This week, while covering the Republican National convention from Tampa, we focus on the state of Ohio and the critical win there either candidate most likely must receive to win the 2012 election. We’ve put together a primer on why this state has so much importance in 2012 and its history within national politics.
The demographics of Ohioans in many respects closely reflect that of the country as a whole. Criteria known to influence voting, such as age, race, or gender happen to be representative of national statistics within Ohio. Coupled with a large number of electoral college votes and a consistently evenly split voting electorate, Ohio leads the country in pundit and candidate interest alike.
Here are some things to know about Ohio and its potential effect on the 2012 election race:
- No Republican candidate has won the presidency without carrying Ohio since the election of Abraham Lincoln.
- From the election of 1904 through that of 2004, the candidate who won Ohio, won the presidency 24 out of 26 times.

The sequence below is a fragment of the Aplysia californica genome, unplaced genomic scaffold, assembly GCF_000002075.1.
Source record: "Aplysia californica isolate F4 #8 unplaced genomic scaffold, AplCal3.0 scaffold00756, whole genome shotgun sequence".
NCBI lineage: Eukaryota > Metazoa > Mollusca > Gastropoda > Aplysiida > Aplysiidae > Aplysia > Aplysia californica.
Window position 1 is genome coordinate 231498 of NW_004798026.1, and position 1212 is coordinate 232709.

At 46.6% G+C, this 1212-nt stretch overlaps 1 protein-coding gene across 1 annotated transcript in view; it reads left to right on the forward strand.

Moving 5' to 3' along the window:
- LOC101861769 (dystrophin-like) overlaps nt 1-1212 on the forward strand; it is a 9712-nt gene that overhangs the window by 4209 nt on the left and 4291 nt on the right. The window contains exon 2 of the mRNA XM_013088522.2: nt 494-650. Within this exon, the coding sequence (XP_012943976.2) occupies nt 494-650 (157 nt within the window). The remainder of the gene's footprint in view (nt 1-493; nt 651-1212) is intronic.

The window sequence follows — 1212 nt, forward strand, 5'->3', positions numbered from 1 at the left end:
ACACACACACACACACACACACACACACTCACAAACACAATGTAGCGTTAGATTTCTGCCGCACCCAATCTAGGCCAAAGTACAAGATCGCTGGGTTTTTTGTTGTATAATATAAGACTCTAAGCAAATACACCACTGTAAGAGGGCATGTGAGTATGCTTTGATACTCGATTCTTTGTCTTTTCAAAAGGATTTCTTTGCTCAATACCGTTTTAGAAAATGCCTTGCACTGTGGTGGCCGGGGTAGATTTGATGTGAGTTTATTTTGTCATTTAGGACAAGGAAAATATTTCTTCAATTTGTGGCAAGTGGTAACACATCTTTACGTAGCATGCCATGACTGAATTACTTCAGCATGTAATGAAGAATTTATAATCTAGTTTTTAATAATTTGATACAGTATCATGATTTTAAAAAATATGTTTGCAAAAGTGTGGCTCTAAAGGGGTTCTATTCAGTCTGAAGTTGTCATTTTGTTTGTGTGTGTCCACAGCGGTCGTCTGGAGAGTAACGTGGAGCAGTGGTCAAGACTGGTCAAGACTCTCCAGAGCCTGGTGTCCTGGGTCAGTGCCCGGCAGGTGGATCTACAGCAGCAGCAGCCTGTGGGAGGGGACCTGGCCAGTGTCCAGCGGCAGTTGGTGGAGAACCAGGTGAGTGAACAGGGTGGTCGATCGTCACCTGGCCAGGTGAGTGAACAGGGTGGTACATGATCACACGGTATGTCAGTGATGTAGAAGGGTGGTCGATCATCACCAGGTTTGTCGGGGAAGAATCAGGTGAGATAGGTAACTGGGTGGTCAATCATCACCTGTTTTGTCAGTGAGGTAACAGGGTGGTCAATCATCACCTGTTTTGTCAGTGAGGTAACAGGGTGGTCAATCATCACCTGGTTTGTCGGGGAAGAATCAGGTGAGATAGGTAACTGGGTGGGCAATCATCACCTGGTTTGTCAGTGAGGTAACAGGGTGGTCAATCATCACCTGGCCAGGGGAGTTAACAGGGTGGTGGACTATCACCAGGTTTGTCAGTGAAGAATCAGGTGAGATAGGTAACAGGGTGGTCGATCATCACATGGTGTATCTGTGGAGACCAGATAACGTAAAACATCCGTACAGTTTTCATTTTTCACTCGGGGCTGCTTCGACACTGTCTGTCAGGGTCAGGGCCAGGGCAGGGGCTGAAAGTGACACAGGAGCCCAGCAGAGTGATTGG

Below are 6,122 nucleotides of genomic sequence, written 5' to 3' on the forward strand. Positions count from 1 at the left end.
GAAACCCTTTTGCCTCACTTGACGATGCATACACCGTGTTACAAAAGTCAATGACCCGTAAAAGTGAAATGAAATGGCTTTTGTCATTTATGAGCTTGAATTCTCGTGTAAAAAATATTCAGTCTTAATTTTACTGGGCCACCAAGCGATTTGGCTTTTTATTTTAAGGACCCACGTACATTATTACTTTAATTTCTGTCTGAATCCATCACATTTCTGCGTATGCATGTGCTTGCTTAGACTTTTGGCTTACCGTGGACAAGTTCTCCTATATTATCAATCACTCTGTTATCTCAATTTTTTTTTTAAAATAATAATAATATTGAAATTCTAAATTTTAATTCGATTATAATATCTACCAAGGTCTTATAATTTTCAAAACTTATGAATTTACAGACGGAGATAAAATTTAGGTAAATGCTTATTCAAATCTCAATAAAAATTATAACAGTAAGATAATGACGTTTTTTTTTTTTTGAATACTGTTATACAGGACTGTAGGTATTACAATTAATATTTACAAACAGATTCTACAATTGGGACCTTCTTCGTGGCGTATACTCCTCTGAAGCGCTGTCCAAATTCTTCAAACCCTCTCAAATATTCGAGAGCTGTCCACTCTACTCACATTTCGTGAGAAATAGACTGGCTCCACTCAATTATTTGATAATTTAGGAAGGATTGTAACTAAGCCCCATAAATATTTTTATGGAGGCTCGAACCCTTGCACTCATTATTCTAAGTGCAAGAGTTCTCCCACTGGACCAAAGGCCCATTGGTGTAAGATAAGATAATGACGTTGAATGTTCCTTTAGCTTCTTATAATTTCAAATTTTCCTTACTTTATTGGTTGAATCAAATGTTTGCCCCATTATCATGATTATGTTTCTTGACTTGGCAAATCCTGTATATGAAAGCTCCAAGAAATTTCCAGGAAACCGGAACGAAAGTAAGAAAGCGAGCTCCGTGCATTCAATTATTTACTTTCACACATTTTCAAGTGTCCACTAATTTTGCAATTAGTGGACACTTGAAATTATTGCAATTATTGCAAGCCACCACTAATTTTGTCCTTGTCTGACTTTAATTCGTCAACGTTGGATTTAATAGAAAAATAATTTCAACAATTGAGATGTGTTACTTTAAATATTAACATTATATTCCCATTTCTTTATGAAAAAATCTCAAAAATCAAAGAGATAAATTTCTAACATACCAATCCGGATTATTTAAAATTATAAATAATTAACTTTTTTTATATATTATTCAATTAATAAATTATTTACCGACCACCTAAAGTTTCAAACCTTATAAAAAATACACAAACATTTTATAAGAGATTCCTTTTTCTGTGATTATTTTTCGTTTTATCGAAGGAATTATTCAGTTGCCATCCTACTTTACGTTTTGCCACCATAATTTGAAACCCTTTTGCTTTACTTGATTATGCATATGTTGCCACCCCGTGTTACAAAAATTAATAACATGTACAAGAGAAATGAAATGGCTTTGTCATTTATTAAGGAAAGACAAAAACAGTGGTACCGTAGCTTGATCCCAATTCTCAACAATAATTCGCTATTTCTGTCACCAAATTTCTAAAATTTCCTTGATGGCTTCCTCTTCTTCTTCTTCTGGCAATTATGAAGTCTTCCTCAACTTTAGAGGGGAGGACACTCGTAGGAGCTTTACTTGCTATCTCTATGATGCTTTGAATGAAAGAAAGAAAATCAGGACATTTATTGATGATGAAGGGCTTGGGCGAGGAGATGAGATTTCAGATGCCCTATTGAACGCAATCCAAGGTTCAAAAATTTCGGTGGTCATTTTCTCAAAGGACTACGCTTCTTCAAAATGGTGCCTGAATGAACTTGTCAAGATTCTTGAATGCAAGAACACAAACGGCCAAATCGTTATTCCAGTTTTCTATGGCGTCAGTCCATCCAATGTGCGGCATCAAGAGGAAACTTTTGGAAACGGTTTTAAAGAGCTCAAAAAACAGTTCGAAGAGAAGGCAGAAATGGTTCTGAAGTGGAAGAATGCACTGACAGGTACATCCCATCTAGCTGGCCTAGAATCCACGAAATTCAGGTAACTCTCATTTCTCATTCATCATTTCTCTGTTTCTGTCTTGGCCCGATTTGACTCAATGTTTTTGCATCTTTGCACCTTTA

- In 2008, The Obama + Biden ticket won the state’s electoral college votes by 5 points.
- The state is split nearly evenly between registered Democrats and Republicans, with a strong number of independent voters.
- Because Ohio is such a critical battle ground in the 2012 election, the voting laws there have become political fodder. The Obama Administration has challenged a new law that will “cut three days from the early-voting period for everyone, except members of the armed forces and Ohioans living overseas.”
- Ad spends by both candidates this year have already reached $19.8 million in Ohio, so far.
- One out of eight jobs in Ohio is linked to the auto industry, according to Reuters.
- The unemployment rate in Ohio did not increase in the last jobs report, though it did in every other battleground state.
- The “gender gap” plays a large role in Ohio presidential politics. As of this writing, polls indicate nearly an identical bump for Romney and Obama in men and women, respectively.